"East Europe 2005-06" story # 19

Rymarov, Czech Republic           January 2, 2006

I really receive a warm feeling from people when they speak Czech with me. Many Czechs speak little or no English. Many other Czechs like speaking English, and usually they see me as an opportunity for themselves to get some practice.
     One of my favorite people in Rýmarov is early-thirties hardy laborer Sdane, who looks like Christian Slater's brother and who I called "Král (King) Jaroslav" in another story. Recently at the bar, he looked at me with worn-down brown eyes and a faithful smile. "Justin, zatím ze ty jses byl v Rymarove, já nejsem naucil jeden slov od anglicky - proteze já jsem chtel ucit ti cesky." (Justin, in the time that you've been in Rymarov, I haven't learned one word of English - because I wanted to teach you Czech.)
     (Sdane is also, incidentally, the only person I know who says he has "nostalgie" - a fond recollection - for the days of communism.)
     I bring all of this up because I'd like to provide you - whoever you are - with an example of something negative experienced during my travels. The conflict is: I'd like to speak Czech while I'm here, but some Czechs will only speak English with me. (I apologize if this conflict is irrelevant to "whoever you are" - if that is, indeed, your name.) Of course, there are times when I'm happy people speak English.
     It's a complicated conflict, difficult to reduce to its simplest terms. I guess I feel that when people speak Czech with me they are welcoming me as one of their own. When they insist on English, then they're willing to be taught by their guest's foreign culture but unwilling to show me theirs. Sometimes I feel like I have four-hundred students in Rýmarov but few good friends.
     Maybe I'm totally wrong, but I like those as the simplest terms. The Czech insistent English-speakers may or may not be conscious of how they make me feel; but, I usually avoid them.
     I've also been guilty of speaking Spanish in the U.S.A. to hispanics capable of speaking English. In the future, I will respect that they're my country's guests and comply better to their desires.
     For now, I continue to contradictorily grumble about the Czechs' thirst for globalization while teaching them high school English. And I like teaching the high schoolers. There are a lot more positives than negatives.
     On one Wednesday, a student made me laugh so suddenly I sprayed water. He was fourteen-year-old Roman, a Tunisian-skinned boy. He has brown eye stars and an adorable dimpled smile, and he turns his head flashingly between one side and the other searching for a friend who can translate what I just said. He made me laugh when I asked the class if they used to catch snails when they were young. He didn't say anthing; he made a motion with two hands as if he was skilfully pulling a poor snail apart from his shell, mouthed "Pop!", and sat smiling proudly.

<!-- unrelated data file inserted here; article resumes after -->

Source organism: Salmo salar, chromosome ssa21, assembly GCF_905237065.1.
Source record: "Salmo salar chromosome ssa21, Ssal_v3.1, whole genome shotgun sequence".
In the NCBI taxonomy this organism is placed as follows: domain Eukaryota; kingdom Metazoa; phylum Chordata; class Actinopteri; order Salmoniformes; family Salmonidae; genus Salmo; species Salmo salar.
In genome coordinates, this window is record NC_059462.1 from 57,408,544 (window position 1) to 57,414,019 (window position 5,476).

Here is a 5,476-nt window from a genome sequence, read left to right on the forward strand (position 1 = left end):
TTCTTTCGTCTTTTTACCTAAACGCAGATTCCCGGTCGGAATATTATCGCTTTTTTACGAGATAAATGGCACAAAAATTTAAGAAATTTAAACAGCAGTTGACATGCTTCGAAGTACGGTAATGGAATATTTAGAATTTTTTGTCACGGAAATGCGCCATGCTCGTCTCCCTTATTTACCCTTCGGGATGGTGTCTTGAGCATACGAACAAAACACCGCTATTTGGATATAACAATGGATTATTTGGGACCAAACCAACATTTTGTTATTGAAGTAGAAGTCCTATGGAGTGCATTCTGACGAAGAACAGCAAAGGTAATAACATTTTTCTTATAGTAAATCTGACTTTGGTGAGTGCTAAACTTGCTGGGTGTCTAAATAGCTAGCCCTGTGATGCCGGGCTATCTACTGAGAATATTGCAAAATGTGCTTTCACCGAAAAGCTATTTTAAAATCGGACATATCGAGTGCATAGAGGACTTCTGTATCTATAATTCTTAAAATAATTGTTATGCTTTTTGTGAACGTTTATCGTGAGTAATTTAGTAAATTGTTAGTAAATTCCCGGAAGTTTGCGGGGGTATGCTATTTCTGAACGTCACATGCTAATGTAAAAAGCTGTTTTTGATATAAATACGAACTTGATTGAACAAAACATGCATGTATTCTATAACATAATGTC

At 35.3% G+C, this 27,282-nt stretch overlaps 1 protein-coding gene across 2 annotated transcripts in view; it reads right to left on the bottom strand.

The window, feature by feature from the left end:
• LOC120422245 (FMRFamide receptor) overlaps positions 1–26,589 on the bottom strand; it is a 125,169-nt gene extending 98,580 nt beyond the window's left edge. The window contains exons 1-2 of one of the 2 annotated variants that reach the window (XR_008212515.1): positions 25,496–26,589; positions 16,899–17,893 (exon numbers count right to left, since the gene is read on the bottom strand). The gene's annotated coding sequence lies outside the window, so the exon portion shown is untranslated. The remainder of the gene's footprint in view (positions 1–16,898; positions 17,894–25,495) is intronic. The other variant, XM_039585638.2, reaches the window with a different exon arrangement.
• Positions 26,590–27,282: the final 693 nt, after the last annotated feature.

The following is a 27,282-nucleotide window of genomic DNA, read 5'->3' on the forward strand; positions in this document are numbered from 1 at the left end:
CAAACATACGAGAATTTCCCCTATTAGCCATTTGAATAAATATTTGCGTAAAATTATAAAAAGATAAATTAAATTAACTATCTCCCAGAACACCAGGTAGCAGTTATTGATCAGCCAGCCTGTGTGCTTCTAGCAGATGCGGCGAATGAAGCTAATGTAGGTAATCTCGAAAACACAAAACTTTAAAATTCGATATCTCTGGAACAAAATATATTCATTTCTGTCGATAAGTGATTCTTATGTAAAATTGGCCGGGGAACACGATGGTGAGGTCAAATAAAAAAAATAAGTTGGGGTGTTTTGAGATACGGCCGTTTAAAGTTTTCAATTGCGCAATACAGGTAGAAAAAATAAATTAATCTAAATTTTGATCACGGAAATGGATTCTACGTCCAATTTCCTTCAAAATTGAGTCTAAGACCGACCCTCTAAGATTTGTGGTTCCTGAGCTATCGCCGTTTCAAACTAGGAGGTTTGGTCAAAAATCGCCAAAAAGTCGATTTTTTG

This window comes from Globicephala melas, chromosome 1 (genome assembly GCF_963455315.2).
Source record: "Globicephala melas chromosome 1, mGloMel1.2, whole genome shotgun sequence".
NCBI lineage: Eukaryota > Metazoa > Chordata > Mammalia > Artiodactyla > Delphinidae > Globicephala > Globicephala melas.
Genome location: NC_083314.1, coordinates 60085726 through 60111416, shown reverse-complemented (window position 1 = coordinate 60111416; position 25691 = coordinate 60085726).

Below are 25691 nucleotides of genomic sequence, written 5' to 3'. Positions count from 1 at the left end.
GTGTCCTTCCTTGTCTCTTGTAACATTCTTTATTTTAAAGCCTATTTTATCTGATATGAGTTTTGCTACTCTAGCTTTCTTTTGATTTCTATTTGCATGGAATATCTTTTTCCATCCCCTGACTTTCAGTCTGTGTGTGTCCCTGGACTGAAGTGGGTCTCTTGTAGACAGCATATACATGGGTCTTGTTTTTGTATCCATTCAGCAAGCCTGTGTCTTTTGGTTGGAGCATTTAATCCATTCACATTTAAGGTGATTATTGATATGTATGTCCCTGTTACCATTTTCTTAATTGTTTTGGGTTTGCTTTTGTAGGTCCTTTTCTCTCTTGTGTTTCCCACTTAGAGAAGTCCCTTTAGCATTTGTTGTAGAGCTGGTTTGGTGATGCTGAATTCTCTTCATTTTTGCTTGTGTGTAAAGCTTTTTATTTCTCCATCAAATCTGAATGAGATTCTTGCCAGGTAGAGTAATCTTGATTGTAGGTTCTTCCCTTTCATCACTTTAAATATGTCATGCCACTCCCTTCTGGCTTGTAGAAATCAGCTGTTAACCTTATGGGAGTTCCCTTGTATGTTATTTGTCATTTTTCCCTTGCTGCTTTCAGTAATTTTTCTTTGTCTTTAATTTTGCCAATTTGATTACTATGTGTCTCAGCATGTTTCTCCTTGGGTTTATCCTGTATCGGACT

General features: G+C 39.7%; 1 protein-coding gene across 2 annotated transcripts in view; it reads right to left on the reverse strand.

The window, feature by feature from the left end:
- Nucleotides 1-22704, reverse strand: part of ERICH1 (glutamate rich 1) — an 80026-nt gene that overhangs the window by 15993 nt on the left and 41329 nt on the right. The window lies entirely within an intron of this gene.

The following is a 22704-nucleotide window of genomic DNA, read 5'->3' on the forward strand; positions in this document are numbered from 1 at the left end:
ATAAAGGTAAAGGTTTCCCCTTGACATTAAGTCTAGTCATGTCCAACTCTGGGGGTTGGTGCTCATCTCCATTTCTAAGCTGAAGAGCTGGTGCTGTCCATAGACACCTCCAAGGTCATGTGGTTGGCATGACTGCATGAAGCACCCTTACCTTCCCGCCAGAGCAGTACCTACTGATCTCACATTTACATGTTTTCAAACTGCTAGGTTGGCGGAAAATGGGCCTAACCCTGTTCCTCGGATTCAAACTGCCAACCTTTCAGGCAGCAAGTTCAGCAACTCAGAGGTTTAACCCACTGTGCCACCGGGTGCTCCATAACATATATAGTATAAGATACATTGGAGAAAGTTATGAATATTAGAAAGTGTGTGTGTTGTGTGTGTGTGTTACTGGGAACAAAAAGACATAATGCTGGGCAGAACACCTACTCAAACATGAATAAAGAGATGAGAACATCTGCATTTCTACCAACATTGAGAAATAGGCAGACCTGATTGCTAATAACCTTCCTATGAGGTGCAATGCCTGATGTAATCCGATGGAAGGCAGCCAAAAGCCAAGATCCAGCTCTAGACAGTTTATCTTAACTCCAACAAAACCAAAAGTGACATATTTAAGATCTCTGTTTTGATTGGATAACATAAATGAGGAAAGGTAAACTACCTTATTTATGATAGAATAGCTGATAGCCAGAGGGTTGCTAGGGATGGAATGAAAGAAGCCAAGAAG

The next day, I was asking Brona about her favorite movie, "Titanic." Nineteen-year-old, loveable Johnny - one of four excellent students in class - had to translate all my questions into Czech for her. I thought it would be funny if I changed things up and asked the questions in Czech. Johnny played along and translated them into English. However, slow Brona just stared at him, totally confused, and showed evidence she might never respond even if class were to last two weeks. Smiling Johnny and I sighed, he shook his head, our fun game was over, and he translated the question back into Czech.
     The next morning, a girl said she dreamt a line of percotine was chasing her. That shouldn't be funny, she uses too many drugs, but I just love the personification of a line of percotine.
     And on the last day I taught before Christmas, I tried teaching the kids American Christmas songs. Czech students love to sing. I tried teaching them "White Christmas," naive to the fact that that Bing Crosby was a hell of a singer. My voice hobbled on every other word: "... just like the ones I used to know!" The kids laughed.
     And then, in contrast, the twelve girls and two boys took off singing Czech Christmas songs. It sounded soft and beautiful and merry and romantic. They sang, "Rolnicky, rolnicky, kdopak vám dal hlas?" (Czech "Jingle Bells") and the Czech "Silent Night" and some others. It was one of the highlights of Eng - hey! this is supposed to be English class! ... okay, just a few songs more ...

- Modern Oddyseus.
And may all your Christmases be white.

Thanks to Jarda; Robert; Kubabus; Zbynek; Thomas & Matthew Adam; and Daniel, Zvabatova, & Marek for the rides!
Much thanks to Andreka, Pavel, Cert, & the snowboarding instructors for the place to stay!

"Rolnicky, rolnicky,
kdopak vám dal hlas?
Kashpárek malický
nebo deda Mráz?
Rolnicky, rolnicky,
co to zvoní v nich?
Maminciny písnicky,
vánoce a sníh!"

- Czech "Jingle Bells"

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